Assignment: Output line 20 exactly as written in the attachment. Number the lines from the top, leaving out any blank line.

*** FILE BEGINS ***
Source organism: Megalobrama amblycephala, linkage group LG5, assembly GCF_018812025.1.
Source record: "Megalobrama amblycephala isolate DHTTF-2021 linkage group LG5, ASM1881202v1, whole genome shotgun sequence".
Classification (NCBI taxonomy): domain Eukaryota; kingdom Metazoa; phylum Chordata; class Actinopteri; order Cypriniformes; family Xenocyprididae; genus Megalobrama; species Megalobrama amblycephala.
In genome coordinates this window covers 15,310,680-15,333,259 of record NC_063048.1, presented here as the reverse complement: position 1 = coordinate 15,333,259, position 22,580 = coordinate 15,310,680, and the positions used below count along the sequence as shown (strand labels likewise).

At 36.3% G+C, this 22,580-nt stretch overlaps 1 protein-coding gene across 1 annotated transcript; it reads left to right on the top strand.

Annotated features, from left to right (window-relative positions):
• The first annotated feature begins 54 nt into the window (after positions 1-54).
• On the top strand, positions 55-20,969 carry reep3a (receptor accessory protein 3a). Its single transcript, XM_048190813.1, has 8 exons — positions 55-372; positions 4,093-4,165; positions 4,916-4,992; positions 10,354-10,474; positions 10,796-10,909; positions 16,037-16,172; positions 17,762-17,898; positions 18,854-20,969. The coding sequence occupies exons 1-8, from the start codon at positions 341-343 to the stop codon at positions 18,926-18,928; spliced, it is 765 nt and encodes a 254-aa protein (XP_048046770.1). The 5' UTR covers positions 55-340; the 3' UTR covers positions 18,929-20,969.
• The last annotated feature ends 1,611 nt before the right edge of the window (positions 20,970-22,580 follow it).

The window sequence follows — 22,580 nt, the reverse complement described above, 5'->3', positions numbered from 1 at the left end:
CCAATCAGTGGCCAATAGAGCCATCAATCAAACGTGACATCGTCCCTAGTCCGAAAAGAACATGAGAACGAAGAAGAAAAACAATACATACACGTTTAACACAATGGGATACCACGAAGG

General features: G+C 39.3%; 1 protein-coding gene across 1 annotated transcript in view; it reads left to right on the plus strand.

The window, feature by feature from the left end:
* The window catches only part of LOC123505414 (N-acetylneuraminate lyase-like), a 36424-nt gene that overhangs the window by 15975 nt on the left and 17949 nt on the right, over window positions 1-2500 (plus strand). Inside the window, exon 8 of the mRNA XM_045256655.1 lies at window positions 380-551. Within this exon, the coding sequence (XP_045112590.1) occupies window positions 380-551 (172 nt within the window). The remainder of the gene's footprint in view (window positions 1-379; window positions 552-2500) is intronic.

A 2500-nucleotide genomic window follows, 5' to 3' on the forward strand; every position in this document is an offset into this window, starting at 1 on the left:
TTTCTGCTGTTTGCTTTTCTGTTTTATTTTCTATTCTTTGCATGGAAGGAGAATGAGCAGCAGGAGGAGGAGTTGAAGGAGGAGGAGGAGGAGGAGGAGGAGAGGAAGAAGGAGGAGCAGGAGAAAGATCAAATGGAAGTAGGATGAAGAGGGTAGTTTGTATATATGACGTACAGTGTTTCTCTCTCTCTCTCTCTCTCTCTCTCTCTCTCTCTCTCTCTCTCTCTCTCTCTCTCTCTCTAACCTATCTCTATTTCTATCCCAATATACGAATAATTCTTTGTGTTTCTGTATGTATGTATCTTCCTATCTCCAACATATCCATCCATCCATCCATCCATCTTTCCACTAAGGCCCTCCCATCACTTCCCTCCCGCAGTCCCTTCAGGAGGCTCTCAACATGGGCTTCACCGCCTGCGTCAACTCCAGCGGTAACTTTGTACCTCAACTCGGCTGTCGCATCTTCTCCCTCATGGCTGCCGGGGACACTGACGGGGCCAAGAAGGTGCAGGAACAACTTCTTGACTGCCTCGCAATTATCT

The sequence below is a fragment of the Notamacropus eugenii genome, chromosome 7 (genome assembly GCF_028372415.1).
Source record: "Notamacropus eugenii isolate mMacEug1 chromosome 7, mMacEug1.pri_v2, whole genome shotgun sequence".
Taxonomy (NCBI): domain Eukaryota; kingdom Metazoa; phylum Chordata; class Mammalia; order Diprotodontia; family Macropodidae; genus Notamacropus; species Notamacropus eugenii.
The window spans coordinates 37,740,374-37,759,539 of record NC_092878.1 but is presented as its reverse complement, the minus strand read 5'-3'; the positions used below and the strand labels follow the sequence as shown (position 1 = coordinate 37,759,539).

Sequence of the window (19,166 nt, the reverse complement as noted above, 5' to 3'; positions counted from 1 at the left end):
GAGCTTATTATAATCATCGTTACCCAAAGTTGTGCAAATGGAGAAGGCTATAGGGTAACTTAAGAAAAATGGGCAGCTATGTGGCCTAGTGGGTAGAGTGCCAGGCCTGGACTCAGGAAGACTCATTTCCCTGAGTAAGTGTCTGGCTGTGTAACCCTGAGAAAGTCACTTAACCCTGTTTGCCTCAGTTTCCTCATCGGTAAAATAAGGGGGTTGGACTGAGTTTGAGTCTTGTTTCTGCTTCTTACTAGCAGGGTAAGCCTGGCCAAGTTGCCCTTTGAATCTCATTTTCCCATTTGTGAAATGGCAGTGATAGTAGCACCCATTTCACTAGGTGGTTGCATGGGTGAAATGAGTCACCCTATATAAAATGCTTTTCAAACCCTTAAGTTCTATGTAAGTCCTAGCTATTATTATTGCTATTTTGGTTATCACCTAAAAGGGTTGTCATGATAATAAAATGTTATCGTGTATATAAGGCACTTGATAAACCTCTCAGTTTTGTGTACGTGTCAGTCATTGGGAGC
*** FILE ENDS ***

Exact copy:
The window spans coordinates 37,740,374-37,759,539 of record NC_092878.1 but is presented as its reverse complement, the minus strand read 5'-3'; the positions used below and the strand labels follow the sequence as shown (position 1 = coordinate 37,759,539).